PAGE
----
America Needs to Stand with Turkey


Relations between Turkey and the United States appear to be heading toward the abyss in the aftermath of the failed coup attempt in Turkey. President Recep Tayyip Erdoğan has since espoused a critical stance against the U.S. administration for failing not only to respond to the long-time calls for the extradition of Fethullah Gülen, but also to stand unequivocally behind the democratically elected government of Turkey. Tensions have been rising between Ankara and Washington since the second term of the Obama administration and currently run the risk of bringing about a major foreign policy dealignment.

There is a near-universal consensus among Turkish policy makers, opposition leaders and the public that Fethullah Gülen orchestrated the coup and commissioned his followers in the army and bureaucracy for a military takeover. Hundreds of thousands of people consisting from all walks of life and political parties expressed this strong conviction of Gülenist plot in the Yenikapı Democracy Rally on August 7. The confessions after the arrests of the putschists and a number of willing confessions unfolded a clandestine network that prioritized infiltration into the military, police and judiciary among others. The state of emergency was the only feasible response to counter such a massive monopolization of the state apparatus bent on destroying the democratic regime. The purge of thousands of civil servants from almost all branches of the state is the most immediate measure against this imminent threat, which is seen as an emergency response to an almost four-decade Gülenist buildup in state institutions.

The coup was not only seen as a mere failed attempt to crush democracy, but was also perceived as a deliberate attack on Turkish sovereignty. Therefore, the Turkish government and public expect an avowed and resolute response from Washington and other allied capitals, which would empower pro-Western elements of the government for democratic consolidation. The United States has had a historical role in the Turkish multiparty system and democratic evolution. A misinterpreted signal that would compromise the popular legitimacy in Turkey may undermine the whole state apparatus and give way to alternative visions of anti-Westernism or Eurasianist isolationism. Therefore, the U.S. administration needs to make the most of the upcoming visit by Vice President Joe Biden, as there is an apparent need for a roadmap to ease the growing divergences between Turkey–U.S. cooperation on Syria, Iraq, and other regional challenges. The administration is also called upon to clarify what kind of role Turkey would assume against the rising polarization between the West and Russia as well as in possible future economic blocs such as TTIP.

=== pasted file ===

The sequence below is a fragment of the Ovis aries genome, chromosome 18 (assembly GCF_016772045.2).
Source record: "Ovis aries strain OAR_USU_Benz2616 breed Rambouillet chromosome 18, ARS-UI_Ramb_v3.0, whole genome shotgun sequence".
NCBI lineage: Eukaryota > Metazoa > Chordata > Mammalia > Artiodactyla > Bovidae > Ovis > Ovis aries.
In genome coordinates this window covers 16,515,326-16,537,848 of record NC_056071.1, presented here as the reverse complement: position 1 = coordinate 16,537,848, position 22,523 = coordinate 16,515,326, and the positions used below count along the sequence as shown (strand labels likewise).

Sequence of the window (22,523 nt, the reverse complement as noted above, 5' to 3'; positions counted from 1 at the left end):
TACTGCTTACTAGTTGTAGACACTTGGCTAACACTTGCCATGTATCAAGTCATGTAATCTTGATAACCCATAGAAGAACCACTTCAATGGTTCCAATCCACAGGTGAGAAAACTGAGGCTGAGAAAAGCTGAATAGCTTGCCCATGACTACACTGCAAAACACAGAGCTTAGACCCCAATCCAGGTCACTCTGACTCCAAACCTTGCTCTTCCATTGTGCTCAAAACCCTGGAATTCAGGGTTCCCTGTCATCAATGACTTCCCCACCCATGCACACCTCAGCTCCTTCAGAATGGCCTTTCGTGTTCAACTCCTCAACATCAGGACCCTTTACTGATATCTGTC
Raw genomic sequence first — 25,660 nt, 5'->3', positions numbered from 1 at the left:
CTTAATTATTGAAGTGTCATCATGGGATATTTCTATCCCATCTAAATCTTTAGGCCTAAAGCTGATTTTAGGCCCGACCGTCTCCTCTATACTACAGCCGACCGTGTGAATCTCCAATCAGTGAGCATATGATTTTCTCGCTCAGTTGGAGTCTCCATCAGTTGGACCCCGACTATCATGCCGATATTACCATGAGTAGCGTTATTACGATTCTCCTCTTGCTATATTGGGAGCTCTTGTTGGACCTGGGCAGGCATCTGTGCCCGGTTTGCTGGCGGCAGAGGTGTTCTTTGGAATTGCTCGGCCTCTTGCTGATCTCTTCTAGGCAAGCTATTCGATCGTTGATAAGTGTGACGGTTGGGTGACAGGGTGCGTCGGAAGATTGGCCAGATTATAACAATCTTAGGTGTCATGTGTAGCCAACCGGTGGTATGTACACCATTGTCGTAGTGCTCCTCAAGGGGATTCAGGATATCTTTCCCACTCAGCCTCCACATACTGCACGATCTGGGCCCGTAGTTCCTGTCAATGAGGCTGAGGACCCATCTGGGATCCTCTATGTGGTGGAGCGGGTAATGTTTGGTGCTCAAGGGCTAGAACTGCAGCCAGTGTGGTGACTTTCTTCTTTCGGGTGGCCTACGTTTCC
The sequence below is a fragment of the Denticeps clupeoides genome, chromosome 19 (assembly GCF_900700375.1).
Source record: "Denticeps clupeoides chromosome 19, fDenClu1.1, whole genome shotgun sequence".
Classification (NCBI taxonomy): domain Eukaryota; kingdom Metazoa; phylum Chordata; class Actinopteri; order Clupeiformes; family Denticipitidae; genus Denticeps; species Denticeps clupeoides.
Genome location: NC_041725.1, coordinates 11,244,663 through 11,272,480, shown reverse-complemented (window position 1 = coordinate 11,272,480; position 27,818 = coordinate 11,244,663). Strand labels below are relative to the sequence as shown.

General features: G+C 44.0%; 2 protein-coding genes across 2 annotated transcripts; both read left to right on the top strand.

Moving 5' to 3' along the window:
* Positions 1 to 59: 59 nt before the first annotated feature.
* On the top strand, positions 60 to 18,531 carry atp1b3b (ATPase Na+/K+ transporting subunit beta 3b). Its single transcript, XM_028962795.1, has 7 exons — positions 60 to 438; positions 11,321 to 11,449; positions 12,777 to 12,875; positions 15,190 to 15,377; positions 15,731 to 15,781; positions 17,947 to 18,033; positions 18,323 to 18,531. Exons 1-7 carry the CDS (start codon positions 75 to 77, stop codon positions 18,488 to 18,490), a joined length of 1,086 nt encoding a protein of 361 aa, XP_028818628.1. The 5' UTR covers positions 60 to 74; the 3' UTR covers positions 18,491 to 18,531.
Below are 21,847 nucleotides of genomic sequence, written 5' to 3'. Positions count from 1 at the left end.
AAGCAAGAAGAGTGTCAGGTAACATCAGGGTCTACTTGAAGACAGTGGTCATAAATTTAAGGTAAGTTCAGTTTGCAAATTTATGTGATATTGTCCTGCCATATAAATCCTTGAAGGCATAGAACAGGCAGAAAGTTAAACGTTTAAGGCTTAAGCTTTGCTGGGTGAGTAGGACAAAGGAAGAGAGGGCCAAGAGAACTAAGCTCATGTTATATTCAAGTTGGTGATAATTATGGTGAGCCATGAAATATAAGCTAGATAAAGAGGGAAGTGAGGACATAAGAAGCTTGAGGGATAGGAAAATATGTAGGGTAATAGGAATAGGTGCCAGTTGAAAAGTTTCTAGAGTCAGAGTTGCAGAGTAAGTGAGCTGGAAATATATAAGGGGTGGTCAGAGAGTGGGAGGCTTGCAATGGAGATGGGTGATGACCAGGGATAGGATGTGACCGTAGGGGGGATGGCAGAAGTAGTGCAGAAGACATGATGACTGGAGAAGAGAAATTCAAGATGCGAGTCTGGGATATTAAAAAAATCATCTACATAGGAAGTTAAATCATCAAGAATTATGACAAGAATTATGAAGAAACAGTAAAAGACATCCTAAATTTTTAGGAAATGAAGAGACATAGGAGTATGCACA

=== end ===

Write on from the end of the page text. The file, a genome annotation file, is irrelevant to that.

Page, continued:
Biden’s visit might turn out to be a tipping point in the relations between Turkey and the United States, even if the administration is running out of time for new strategic options in the region. However, the fragility of the Turkish position against insurmountable challenges such as the twin threats of influx of refugees and multidirectional terrorist attacks force Turkish policymakers to seek a safe harbor that would alleviate Turkish insecurities. The discourse of the Turkish government is clearly emblematic of the quest for a way out as the dialogue with both the EU and the United States for commitments followed by noncommitments has exhausted the Turkish capacity for meeting the challenges on its own.

Realistically, the expectations are not high on either side considering that Vice President Biden comes to the end of his term at the end of this year and the situation is likely to get worse before it gets better in Turkey’s neighborhood. However, Biden visited Turkey after his visit to Iraq in January 2016, and has a personal relationship with President Recep Tayyip Erdoğan. In this sense, Secretary of State John Kerry probably regrets having failed to visit Ankara since September 2014. This is mainly because the Obama administration seems to have sufficed with assigning a mere security provider role for Turkey against ISIS and is unwilling to risk the remaining months for the much-required political and security steps to comply with what was once Obama’s policy of “degrade and destroy.” The Turkish government, on the other hand, feels entitled to introduce new steps either with or without U.S. cooperation to stem the chaotic tide that has not only upended the regional security order but also undermined Turkey’s domestic balances.

Beyond the fight against ISIS, the United States should set the record straight as to whether it would fan Kurdish separatism in Syria and beyond, which would quintessentially change the Turkish calculus in the region. Provided the Obama administration would be willing to open up the question of the disintegration of Syria, this might lead Turkey to seek alternative coalitions to prevent the collapse of Syria and Iraq, which would obviously have direct adverse effects on the integrity of Turkey. Turkish policymakers require a clarification from the U.S. administration about their future plans concerning the PKK (Kurdistan Workers’ Party), which is on the U.S. list of terrorist groups and has orchestrated terrorist attacks against the Turkish state and public, as well as its Syrian offshoot the PYD (Democratic Union Party). The U.S.’s short-sighted attempt to enlist the dubious PYD against ISIS and pretense to give in to its design for a “greater Kurdistan” comprising Syria, Iraq and Turkey are a major spoiler for further Turkish–American cooperation in the Syria–Iraq theater.